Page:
Do you have the time and know how to be your own GC? If you do, it would be very worthwhile.

What I learned from our first bathroom remodeling is we need to triple check every details before and after. It is impossible while holding a demanding full time job.

For our upcoming kitchen and bathrooms projects, we will spell out every single details, and getting samples, mock ups to prevent mistakes and surprises.


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RE: What is the trick to getting a general contractor?

Christa,

You didn't say what the contract was for? Is this just for one bathroom? You sound super organized. I definitely would consider being the GC yourself. Of course I have no idea how much time you have available. I was the GC for our kitchen reno, which was largely DIY. But there still are a fair number of people/trades to have to hire/coordinate. Windows had to manufactured and installed, gas line for new stove, appliances ordered and delivered, cabinets designed and ordered; parts of the cabinet order had to be redone 4X!(we installed them ourselves, which saved $$$thousands), hardwood installed (we did subflooring ourselves), granite fabricated and installed (had to be redone more than once). we gutted and moved out of our kitchen in May, didn't move back in until just before Christmas.

Process was long and exhausting, so when we were going to do Master BR, our plan was to hire a design/builder, have an addition put on to create a bigger MBR and turn the existing into a walk-in closet. I was so looking forward to paying someone else to deal with the headaches, etc. Anyhow, after interviewing three possible candidates hired someone we felt really comfortable with, and ended up being totally taken advantage of. He had no more luck (apparently) than we did finding people to do the work...so $2K later, plans were dropped and we went back to square one. Took me a year to be able to even contemplate starting the BR. This time I'm the GC again, and have to say, it takes a lot of time and energy sourcing materials and labour. Sometimes you start with someone, and then they just stop responding, or never get back to you. I am also having some major landscaping work being done at the same time, You may not believe it, but I had to contact 11 excavators before finding someone who will do the job at a reasonable price...(supposed to be coming later this week, so still not 100% sure it will actually get done)...when I told him several companies never even returned my calls, or said they were coming by to give an estimate and didn't even show up, he said it's cuz the job is too small. Well, then, just say no thanks, don't say you're coming by, keep me up tied up all day, and then never show!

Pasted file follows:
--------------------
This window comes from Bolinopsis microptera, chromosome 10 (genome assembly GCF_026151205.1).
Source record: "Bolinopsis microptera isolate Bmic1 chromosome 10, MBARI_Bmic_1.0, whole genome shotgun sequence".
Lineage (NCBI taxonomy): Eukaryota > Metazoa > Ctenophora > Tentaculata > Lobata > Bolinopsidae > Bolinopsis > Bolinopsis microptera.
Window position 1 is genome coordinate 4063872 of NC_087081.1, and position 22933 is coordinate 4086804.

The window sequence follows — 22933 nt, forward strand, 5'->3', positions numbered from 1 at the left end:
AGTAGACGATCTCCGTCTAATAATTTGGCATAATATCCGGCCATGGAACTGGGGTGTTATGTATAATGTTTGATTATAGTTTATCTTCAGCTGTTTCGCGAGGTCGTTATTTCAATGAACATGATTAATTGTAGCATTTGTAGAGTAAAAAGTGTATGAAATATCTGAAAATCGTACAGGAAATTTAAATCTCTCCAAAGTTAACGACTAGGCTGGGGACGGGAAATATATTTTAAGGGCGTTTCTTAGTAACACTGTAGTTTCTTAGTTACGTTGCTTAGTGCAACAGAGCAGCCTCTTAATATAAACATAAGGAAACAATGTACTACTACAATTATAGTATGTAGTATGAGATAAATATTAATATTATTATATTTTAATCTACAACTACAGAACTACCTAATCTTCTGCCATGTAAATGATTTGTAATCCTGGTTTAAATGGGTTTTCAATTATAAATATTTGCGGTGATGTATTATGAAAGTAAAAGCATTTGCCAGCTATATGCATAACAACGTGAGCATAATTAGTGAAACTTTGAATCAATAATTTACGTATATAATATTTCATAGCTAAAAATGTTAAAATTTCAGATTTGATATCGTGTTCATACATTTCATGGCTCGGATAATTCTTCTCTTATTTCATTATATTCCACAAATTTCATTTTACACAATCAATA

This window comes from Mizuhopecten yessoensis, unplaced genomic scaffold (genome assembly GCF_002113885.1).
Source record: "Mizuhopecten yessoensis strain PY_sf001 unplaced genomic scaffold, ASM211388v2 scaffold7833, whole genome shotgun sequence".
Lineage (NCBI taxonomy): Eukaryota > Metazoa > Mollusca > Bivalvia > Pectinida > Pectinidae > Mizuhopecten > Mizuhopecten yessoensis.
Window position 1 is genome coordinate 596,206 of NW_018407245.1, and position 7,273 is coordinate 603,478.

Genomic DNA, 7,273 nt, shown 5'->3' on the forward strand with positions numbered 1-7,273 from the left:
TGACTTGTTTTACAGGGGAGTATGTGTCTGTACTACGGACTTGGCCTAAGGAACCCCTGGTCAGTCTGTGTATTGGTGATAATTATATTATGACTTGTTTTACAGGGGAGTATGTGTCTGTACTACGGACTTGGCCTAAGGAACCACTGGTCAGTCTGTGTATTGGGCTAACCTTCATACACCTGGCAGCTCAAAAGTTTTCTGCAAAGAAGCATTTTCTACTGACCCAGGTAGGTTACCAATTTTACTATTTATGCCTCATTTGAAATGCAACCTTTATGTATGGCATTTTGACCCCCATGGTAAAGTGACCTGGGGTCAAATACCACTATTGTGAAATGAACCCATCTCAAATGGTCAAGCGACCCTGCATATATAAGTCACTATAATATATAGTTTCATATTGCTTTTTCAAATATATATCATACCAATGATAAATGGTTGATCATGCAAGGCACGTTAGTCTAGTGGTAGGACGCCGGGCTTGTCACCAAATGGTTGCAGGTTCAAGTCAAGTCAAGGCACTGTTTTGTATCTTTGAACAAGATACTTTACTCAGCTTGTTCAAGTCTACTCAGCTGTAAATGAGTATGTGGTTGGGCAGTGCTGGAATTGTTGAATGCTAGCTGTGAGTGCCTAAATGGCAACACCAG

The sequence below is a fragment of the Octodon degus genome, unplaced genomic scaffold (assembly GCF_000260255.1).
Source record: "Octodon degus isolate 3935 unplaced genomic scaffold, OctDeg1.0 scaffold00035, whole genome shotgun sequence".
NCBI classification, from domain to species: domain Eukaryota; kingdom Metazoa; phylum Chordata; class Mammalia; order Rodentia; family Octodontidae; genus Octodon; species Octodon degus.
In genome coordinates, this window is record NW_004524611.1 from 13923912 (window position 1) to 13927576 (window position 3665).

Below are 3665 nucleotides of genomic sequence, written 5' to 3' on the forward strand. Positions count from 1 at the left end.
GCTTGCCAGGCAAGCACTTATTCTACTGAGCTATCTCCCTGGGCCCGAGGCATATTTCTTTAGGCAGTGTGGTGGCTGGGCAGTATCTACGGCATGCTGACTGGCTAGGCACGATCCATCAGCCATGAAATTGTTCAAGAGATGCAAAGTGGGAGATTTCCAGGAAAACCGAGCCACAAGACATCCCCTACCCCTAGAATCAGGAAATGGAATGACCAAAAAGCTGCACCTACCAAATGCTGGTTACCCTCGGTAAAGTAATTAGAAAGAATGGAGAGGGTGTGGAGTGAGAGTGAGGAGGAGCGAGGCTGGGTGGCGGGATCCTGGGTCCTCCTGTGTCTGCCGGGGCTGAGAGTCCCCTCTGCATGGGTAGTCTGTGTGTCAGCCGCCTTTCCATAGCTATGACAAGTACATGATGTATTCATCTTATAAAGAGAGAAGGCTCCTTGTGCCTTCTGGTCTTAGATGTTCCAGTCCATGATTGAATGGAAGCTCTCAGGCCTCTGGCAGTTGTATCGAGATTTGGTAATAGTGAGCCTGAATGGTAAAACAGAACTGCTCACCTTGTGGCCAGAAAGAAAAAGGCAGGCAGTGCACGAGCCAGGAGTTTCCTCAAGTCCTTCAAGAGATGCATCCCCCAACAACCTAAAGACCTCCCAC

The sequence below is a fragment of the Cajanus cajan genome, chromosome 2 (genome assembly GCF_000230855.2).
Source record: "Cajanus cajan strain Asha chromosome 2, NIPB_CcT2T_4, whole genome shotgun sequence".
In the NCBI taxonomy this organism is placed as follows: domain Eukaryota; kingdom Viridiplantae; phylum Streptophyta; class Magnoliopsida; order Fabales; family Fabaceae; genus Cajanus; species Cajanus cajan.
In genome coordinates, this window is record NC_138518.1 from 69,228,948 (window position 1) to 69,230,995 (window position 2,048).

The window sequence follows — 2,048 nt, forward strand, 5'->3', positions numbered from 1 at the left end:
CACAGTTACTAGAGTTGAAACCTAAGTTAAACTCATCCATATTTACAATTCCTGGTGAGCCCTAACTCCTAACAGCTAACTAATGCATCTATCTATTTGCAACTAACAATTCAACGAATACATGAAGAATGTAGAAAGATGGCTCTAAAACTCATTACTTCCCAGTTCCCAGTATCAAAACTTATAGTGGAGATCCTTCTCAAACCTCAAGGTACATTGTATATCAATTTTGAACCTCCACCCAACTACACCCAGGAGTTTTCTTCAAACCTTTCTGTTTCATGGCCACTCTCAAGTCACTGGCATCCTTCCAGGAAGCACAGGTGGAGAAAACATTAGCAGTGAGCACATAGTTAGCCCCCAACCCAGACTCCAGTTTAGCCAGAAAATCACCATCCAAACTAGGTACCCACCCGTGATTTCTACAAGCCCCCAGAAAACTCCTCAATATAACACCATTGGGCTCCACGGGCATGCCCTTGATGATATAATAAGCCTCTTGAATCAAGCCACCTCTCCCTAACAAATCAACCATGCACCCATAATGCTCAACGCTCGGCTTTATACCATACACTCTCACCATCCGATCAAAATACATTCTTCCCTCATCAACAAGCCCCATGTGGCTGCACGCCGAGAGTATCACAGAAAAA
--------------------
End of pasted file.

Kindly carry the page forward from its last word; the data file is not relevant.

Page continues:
So, if you work full-time, I would say it's very hard to find the time it takes to be a GC. I only work part-time, and used to run a business from home, but chose to put that aside to do the GC work. From your posts, I would say that you would want to be so hands-on anyways, that it may not be worth your while to pay someone to do what you could probably do yourself. But if you have a time-consuming job, it may be unrealistic.

In the process, I have found some great people, and hopefully, bathroom #3 which will follow immediately after completion of BR #2, should be much smoother sailing. Good luck with your decision!


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RE: What is the trick to getting a general contractor?

It is amazing how finicky contractors can be. I've heard many stories about contractors getting burned by clients that have very specific notions of time and cost. I wonder if the reaction would be different if you gave them everything but your actual budget spreadsheet and if you asked them to give you a timeframe instead of telling them the 3 week expectation.
It could also be that the job is too small for the contractors you're talking to.

I recommend using online reviews or getting referrals for another contractor to try a different approach. Find out upfront if the contractor would be interested in a bathroom-only remodel with that budget. If they seem interested and ready to set a meeting, give them your drawings and specifications and don't reference your specific budget spreadsheet or a time frame - wait for them to give it to you and then compare. If you get that far, then you can start working out details about shopping lists, scheduling, and deliveries.

What it comes to permits, code requirements and managing subs, I would lean away from DIY personally.

Good luck!

Here is a link that might be useful: How to Select your Contractor

This post was edited by sweetremodel on Wed, May 8, 13 at 14:36